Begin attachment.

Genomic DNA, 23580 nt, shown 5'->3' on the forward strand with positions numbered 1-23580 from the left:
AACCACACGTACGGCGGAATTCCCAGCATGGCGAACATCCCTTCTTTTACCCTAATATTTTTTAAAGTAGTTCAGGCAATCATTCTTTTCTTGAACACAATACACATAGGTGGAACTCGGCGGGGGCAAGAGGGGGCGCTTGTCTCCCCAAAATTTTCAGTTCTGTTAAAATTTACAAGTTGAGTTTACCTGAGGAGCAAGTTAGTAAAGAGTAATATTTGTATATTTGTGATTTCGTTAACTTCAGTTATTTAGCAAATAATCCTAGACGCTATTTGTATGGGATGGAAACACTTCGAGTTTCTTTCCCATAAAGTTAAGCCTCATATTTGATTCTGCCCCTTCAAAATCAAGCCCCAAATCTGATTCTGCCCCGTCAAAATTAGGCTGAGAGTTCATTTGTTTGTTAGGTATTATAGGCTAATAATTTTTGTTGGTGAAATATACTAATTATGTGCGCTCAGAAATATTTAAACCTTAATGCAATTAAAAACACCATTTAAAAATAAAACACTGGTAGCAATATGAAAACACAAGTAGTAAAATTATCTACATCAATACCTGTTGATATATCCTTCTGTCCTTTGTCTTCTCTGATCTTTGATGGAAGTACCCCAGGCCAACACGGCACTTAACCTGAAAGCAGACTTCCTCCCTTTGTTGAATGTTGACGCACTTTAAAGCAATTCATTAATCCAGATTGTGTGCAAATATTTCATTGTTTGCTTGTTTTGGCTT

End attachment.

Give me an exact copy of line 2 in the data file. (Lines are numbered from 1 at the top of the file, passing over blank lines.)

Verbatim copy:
AACCACACGTACGGCGGAATTCCCAGCATGGCGAACATCCCTTCTTTTACCCTAATATTTTTTAAAGTAGTTCAGGCAATCATTCTTTTCTTGAACACAATACACATAGGTGGAACTCGGCGGGGGCAAGAGGGGGCGCTTGTCTCCCCAAAATTTTCAGTTCTGTTAAAATTTACAAGTTGAGTTTACCTGAGGAGCAAGTTAGTAAAGAGTAATATTTGTATATTTGTGATTTCGTTAACTTCAGTTATTTAGCAAATAATCCTAGACGCTATTTGTATGGGATGGAAACACTTCGAGTTTCTTTCCCATAAAGTTAAGCCTCATATTTGATTCTGCCCCTTCAAAATCAAGCCCCAAATCTGATTCTGCCCCGTCAAAATTAGGCTGAGAGTTCATTTGTTTGTTAGGTATTATAGGCTAATAATTTTTGTTGGTGAAATATACTAATTATGTGCGCTCAGAAATATTTAAACCTTAATGCAATTAAAAACACCATTTAAAAATAAAACACTGGTAGCAATATGAAAACACAAGTAGTAAAATTATCTACATCAATACCTGTTGATATATCCTTCTGTCCTTTGTCTTCTCTGATCTTTGATGGAAGTACCCCAGGCCAACACGGCACTTAACCTGAAAGCAGACTTCCTCCCTTTGTTGAATGTTGACGCACTTTAAAGCAATTCATTAATCCAGATTGTGTGCAAATATTTCATTGTTTGCTTGTTTTGGCTT